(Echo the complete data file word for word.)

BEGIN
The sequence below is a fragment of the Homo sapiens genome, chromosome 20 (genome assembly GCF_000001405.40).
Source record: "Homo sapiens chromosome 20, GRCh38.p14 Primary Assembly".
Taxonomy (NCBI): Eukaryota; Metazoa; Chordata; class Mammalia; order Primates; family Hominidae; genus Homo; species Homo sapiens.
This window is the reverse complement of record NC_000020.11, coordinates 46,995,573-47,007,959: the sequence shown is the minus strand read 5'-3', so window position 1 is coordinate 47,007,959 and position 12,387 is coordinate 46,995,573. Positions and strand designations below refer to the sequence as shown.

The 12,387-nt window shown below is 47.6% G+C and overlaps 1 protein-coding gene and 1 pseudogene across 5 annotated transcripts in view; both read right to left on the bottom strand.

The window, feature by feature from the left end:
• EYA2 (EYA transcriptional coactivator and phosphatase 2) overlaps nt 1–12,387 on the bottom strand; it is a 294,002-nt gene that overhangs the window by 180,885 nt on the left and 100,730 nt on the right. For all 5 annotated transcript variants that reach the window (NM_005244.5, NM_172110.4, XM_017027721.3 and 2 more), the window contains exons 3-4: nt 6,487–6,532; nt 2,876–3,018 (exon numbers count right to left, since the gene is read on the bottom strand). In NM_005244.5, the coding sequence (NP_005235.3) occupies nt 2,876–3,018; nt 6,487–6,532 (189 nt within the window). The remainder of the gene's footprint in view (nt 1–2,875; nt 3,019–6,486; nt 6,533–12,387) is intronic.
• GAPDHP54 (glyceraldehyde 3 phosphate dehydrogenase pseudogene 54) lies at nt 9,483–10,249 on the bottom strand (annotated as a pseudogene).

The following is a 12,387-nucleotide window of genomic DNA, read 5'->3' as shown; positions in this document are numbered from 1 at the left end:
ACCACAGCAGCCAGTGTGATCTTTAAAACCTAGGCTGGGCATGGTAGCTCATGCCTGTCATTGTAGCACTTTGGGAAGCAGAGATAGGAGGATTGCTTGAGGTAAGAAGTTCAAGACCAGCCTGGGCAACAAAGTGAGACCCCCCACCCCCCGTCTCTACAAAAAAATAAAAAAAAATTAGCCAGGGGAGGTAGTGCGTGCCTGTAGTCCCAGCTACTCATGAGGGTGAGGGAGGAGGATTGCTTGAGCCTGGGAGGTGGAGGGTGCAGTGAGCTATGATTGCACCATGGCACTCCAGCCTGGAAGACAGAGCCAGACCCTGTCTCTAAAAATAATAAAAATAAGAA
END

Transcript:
The sequence below is a fragment of the Homo sapiens genome, chromosome 20 (genome assembly GCF_000001405.40).
Source record: "Homo sapiens chromosome 20, GRCh38.p14 Primary Assembly".
Taxonomy (NCBI): Eukaryota; Metazoa; Chordata; class Mammalia; order Primates; family Hominidae; genus Homo; species Homo sapiens.
This window is the reverse complement of record NC_000020.11, coordinates 46,995,573-47,007,959: the sequence shown is the minus strand read 5'-3', so window position 1 is coordinate 47,007,959 and position 12,387 is coordinate 46,995,573. Positions and strand designations below refer to the sequence as shown.

The 12,387-nt window shown below is 47.6% G+C and overlaps 1 protein-coding gene and 1 pseudogene across 5 annotated transcripts in view; both read right to left on the bottom strand.

The window, feature by feature from the left end:
• EYA2 (EYA transcriptional coactivator and phosphatase 2) overlaps nt 1–12,387 on the bottom strand; it is a 294,002-nt gene that overhangs the window by 180,885 nt on the left and 100,730 nt on the right. For all 5 annotated transcript variants that reach the window (NM_005244.5, NM_172110.4, XM_017027721.3 and 2 more), the window contains exons 3-4: nt 6,487–6,532; nt 2,876–3,018 (exon numbers count right to left, since the gene is read on the bottom strand). In NM_005244.5, the coding sequence (NP_005235.3) occupies nt 2,876–3,018; nt 6,487–6,532 (189 nt within the window). The remainder of the gene's footprint in view (nt 1–2,875; nt 3,019–6,486; nt 6,533–12,387) is intronic.
• GAPDHP54 (glyceraldehyde 3 phosphate dehydrogenase pseudogene 54) lies at nt 9,483–10,249 on the bottom strand (annotated as a pseudogene).

The following is a 12,387-nucleotide window of genomic DNA, read 5'->3' as shown; positions in this document are numbered from 1 at the left end:
ACCACAGCAGCCAGTGTGATCTTTAAAACCTAGGCTGGGCATGGTAGCTCATGCCTGTCATTGTAGCACTTTGGGAAGCAGAGATAGGAGGATTGCTTGAGGTAAGAAGTTCAAGACCAGCCTGGGCAACAAAGTGAGACCCCCCACCCCCCGTCTCTACAAAAAAATAAAAAAAAATTAGCCAGGGGAGGTAGTGCGTGCCTGTAGTCCCAGCTACTCATGAGGGTGAGGGAGGAGGATTGCTTGAGCCTGGGAGGTGGAGGGTGCAGTGAGCTATGATTGCACCATGGCACTCCAGCCTGGAAGACAGAGCCAGACCCTGTCTCTAAAAATAATAAAAATAAGAA